In the application with the custom URL scheme, the app delegate must implement the method with the signature below:

- (BOOL)application:(UIApplication *)application 
  openURL:(NSURL *)url 
  sourceApplication:(NSString *)sourceApplication 

The trick to passing in parameters from one app to another is via the URL. For example, assume we are using the following custom URL scheme and want to pass in a value for a ‘token’ and a flag indicating registration state, we could create URL as follows:

NSString *customURL = @"iOSDevTips://?token=123abct&registered=1";

As in web development, the string ?token=123abct&registered=1 is known as the query string.

Inside the app delegate of the app being called (the app with the custom URL), the code to retrieve the parameters would be as follows:

- (BOOL)application:(UIApplication *)application openURL:(NSURL *)url
        sourceApplication:(NSString *)sourceApplication annotation:(id)annotation
  NSLog(@"Calling Application Bundle ID: %@", sourceApplication);
  NSLog(@"URL scheme:%@", [url scheme]);
  NSLog(@"URL query: %@", [url query]);
  return YES;

The output from the app with the custom URL (using my Bundle ID), when called from another app, is as follows:

Calling Application Bundle ID: com.3Sixty.CallCustomURL
URL scheme:iOSDevTips
URL query: token=123abct&registered=1

Take note of the ‘Calling Application Bundle ID’ as you could use this to ensure that only an application that you define can interact directly with your app.

Let’s change up the delegate method to verify the calling application Bundle ID is known:

- (BOOL)application:(UIApplication *)application openURL:(NSURL *)url
        sourceApplication:(NSString *)sourceApplication annotation:(id)annotation
  // Check the calling application Bundle ID
  if ([sourceApplication isEqualToString:@"com.3Sixty.CallCustomURL"])
    NSLog(@"Calling Application Bundle ID: %@", sourceApplication);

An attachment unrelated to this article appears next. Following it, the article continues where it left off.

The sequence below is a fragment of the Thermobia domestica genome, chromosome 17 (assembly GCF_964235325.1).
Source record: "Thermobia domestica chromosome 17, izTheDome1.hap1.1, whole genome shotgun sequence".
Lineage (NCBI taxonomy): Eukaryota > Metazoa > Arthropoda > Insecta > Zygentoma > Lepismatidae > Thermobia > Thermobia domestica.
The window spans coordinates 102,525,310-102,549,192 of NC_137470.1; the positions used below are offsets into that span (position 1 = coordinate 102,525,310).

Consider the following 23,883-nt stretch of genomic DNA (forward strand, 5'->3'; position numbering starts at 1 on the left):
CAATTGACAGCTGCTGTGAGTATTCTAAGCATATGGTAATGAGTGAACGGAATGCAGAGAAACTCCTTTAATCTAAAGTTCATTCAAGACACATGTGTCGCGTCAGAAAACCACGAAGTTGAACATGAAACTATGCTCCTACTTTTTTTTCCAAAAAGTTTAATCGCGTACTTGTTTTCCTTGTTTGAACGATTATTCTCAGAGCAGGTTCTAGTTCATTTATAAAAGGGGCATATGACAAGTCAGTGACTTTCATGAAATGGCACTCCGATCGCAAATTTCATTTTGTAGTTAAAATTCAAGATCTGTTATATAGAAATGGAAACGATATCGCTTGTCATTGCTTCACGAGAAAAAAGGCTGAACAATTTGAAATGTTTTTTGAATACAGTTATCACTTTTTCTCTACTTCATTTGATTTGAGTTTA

NSLog(@"URL scheme:%@", [url scheme]);
    NSLog(@"URL query: %@", [url query]);
    return YES;
    return NO;

It’s important to note that you cannot prevent another application from calling your app via custom URL scheme, however you can skip any further processing and return NO as shown above. With that said, if you desire to keep other apps from calling your app, create a unique (non-obvious) URL scheme. Although this will guarantee you app won’t be called, it will make it more unlikely.

Custom URL Scheme Example Projects

I realize it can be a little tricky to follow all the steps above. I’ve included two (very basic) iOS apps, one that has the custom URL scheme defined and one that calls the app, passing in a short parameter list (query string). These are good starting points to experiment with custom URL’s.

Additional Resources


How can we make the URL of application such that User can click on the email or in the sms and Our app can start??

Thanks in advance

by Sanniv on Apr 30, 2009. Reply #

I my be barking up the wrong tree.

I am wanting to add a url to my iPhone app that would launch safari, then load my website, when you tap on the url text in my app.

Thanks for any help you can offer.


by Mark Collins on May 6, 2009. Reply #

Q: Will this work from within the app? For instance, in a tab bar-based app with multiple Web Views, it would be nice to be able to pick a link within one web view, and immediately end up at application:handleOpenURL: since the app is already running. (If not, how is this sort of thing accomplished within an app that uses web views?)

by Joe on Aug 24, 2009. Reply #

We’re working on a centralized place to register all public URL schemes:

Please add your URL schemes to the index:

The aim is to work towards a more elegant and advanced manner of sharing your apps functionality with other apps.


by Maarten Wolzak on Sep 10, 2009. Reply #

Anyone figure out the answer to @Joe’s question above? Can you use these from within an app to message that same app without relaunching it?

by Aaron Hill on Sep 29, 2009. Reply #

@Aaron: Greetings! If application:handleOpenURL: is _not_ invoked, the next best thing might be to check the delegate method webView:shouldStartLoadWithRequest:navigationType: … though I’m hopeful it’s still possible the other way. :)

by Joe on Sep 29, 2009. Reply #

Regarding Joe’s question…

Create a class that implements the IWebViewDelegate protocol and implement the shouldStartLoadWithRequest method. When your webview needs to load a page (via a clicked link, an ajax request, some sort of javascript event, whatever…) it will call this method on your delegate and pass in an NSUrlRequest object.

if [[request url] scheme] is your app’s custom scheme, go ahead and do whatever it is the url indicates you should do, and return NO to prevent the webview from continuing to process the request. If the scheme isn’t something you want to catch, return YES to let the webview handle the request in the usual manner.